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Forecasting accuracy of stochastic volatility, GARCHand EWMA models under different volatility scenariosJie Ding a & Nigel Meade aa Imperial College London, Tanaka Business School, South Kensington , London SW7 2AZ, UKPublished online: 17 May 2010.
To cite this article: Jie Ding & Nigel Meade (2010) Forecasting accuracy of stochastic volatility, GARCH and EWMA modelsunder different volatility scenarios, Applied Financial Economics, 20:10, 771-783, DOI: 10.1080/09603101003636188
To link to this article: http://dx.doi.org/10.1080/09603101003636188
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Applied Financial Economics, 2010, 20, 771783
Forecasting accuracy of stochastic
volatility, GARCH and EWMA
models under different volatility
Jie Ding and Nigel Meade*
Imperial College London, Tanaka Business School, South Kensington,
London SW7 2AZ, UK
The forecasting of the volatility of asset returns is a prerequisite for many
risk management tasks in finance. The objective here is to identify the
volatility scenarios that favour either Generalized Autoregressive
Conditional Heteroscedasticity (GARCH) or Stochastic Volatility (SV)
models. Scenarios are defined by the persistence of volatility (its robustness
to shocks) and the volatility of volatility. A simulation experiment
generates return series using both volatility models for a range of volatility
scenarios representative of that observed in real assets. Forecasts are
generated from SV, GARCH and Exponentially Weighted Moving
Average (EWMA) volatility models. SV model forecasts are only
noticeably more accurate than GARCH in scenarios with very high
volatility of volatility and a stochastic volatility generating process. For
scenarios with medium volatility of volatility, there is little penalty for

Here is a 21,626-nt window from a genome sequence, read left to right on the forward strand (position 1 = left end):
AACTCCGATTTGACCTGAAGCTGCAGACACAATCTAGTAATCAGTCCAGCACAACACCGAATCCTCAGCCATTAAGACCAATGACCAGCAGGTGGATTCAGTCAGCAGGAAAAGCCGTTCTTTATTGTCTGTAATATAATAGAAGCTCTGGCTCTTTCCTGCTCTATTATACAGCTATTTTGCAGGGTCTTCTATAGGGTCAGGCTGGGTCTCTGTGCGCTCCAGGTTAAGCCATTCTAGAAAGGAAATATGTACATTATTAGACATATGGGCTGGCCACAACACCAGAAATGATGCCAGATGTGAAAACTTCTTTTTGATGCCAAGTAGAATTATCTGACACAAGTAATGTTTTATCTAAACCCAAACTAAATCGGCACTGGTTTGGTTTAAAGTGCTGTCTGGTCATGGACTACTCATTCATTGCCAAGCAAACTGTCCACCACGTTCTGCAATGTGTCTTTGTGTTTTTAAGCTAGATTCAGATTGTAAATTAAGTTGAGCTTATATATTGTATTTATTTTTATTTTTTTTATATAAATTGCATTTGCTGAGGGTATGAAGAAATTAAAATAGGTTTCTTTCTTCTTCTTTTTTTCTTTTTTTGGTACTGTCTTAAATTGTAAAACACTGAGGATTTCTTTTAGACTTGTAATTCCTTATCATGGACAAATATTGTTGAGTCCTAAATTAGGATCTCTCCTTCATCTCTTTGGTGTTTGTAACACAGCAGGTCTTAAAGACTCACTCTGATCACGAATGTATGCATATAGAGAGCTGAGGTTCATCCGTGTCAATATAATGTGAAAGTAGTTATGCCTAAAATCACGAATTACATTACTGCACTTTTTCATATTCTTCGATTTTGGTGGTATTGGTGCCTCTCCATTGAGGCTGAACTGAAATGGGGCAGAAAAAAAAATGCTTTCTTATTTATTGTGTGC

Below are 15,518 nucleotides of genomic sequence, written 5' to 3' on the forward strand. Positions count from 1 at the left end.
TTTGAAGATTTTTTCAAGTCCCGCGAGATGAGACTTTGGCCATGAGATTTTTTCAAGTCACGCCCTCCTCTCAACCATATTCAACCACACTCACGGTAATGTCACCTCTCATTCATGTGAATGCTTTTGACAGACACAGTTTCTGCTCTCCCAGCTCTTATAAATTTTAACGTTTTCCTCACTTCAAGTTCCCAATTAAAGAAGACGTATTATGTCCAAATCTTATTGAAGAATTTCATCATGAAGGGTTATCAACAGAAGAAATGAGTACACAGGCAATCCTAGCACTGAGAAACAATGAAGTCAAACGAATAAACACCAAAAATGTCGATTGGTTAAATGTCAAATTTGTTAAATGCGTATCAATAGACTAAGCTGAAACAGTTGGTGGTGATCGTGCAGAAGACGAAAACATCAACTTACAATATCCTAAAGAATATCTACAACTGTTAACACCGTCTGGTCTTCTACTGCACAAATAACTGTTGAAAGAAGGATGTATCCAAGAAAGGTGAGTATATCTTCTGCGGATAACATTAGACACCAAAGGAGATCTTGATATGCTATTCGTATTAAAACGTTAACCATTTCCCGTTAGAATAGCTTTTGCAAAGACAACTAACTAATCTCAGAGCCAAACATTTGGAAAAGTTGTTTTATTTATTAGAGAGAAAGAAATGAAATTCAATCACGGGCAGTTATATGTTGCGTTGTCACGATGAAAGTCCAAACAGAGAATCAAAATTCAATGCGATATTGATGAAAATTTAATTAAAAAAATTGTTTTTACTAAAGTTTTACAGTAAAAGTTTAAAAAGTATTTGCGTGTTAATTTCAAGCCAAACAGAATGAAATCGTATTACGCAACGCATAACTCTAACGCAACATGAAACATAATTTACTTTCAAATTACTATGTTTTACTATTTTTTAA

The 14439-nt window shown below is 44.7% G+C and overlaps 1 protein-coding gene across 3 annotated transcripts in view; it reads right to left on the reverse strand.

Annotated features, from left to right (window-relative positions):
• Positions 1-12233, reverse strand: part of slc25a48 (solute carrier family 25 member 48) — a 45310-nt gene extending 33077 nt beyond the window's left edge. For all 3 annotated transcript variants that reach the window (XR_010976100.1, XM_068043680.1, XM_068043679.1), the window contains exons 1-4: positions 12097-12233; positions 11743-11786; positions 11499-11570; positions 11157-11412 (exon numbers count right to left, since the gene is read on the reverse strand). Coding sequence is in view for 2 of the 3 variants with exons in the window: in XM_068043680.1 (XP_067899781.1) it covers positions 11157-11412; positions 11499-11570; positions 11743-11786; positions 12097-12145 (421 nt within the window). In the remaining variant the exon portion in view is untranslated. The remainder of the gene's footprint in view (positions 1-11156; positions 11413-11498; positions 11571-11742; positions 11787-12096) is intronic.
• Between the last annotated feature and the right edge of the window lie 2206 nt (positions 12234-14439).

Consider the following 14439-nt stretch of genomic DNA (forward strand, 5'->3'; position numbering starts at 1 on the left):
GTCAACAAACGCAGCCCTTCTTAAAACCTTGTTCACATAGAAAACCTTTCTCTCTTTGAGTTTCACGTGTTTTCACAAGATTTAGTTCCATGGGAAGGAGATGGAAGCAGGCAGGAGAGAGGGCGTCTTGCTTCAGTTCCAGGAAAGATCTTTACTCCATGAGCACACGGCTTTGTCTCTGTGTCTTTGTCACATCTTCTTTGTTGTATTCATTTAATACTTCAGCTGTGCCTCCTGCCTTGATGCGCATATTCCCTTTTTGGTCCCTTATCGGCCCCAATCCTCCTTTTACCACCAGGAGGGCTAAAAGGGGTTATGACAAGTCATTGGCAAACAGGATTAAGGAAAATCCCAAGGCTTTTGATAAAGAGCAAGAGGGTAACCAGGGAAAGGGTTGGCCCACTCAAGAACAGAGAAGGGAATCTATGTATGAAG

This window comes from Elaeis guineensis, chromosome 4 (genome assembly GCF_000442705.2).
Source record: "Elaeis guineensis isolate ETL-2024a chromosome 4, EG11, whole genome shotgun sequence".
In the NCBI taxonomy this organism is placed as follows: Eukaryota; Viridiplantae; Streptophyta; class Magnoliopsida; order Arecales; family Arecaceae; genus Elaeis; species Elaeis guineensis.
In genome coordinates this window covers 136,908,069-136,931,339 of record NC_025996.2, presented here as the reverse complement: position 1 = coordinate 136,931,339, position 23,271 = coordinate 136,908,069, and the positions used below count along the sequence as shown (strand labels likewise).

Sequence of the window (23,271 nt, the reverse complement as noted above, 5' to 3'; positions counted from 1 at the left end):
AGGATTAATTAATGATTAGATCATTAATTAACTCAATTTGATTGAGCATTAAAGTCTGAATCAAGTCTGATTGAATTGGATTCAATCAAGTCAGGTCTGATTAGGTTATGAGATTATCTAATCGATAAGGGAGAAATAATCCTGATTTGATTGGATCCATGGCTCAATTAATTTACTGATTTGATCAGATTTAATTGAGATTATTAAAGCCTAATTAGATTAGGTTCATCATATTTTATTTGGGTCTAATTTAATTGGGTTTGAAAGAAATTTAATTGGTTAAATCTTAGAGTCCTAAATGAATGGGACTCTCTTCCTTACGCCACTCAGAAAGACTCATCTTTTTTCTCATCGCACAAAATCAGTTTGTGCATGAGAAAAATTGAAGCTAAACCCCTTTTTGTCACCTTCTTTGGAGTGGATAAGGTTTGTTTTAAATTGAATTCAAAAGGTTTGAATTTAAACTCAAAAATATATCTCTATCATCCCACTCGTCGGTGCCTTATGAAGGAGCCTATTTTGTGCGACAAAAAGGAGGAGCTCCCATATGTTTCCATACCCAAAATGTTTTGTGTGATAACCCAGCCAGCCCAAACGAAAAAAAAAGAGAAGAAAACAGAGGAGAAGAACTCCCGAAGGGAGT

using EWMA regardless of the volatility generating process. A set of
return time series selected from FX rates, equity indices, equities and
commodities is used to validate the simulation-based results. Broadly
speaking, the real series come from the medium volatility of volatility
scenarios where EWMA forecasts are reliably accurate. The robust
structure of EWMA appears to contribute to its greater forecasting
accuracy than more flexible GARCH model.
The forecasting of the volatility of asset returns is
required for many risk management tasks in finance.
The use of Value-at-Risk (VaR) is ubiquitous in
financial institutions and is increasingly widespreadas a risk management tool in corporate institutions.
Future volatility is the crucial input to VaR calcula-
tions; an overestimate of volatility leads to an
opportunity loss due to capital being tied up unne-
cessarily and an underestimate of volatility leads to
risks being under protected. Risk control strategies,
such as delta hedging, are reliant on the estimates offuture volatility for the creation of riskless portfoliosof options and the underlying asset. Mean-variance
portfolio selection relies on the estimates of futurevolatility. Poon and Granger (2003) review the
extensive literature on forecasting the volatility offinancial markets.
Our contribution to this literature is to explorethe comparative effectiveness of the main two
volatility modelling methodologies, Generalized
*Corresponding author. E-mail: email@example.com
Applied Financial Economics ISSN 09603107 print/ISSN 14664305 online 2010 Taylor & Francis 771http://www.informaworld.com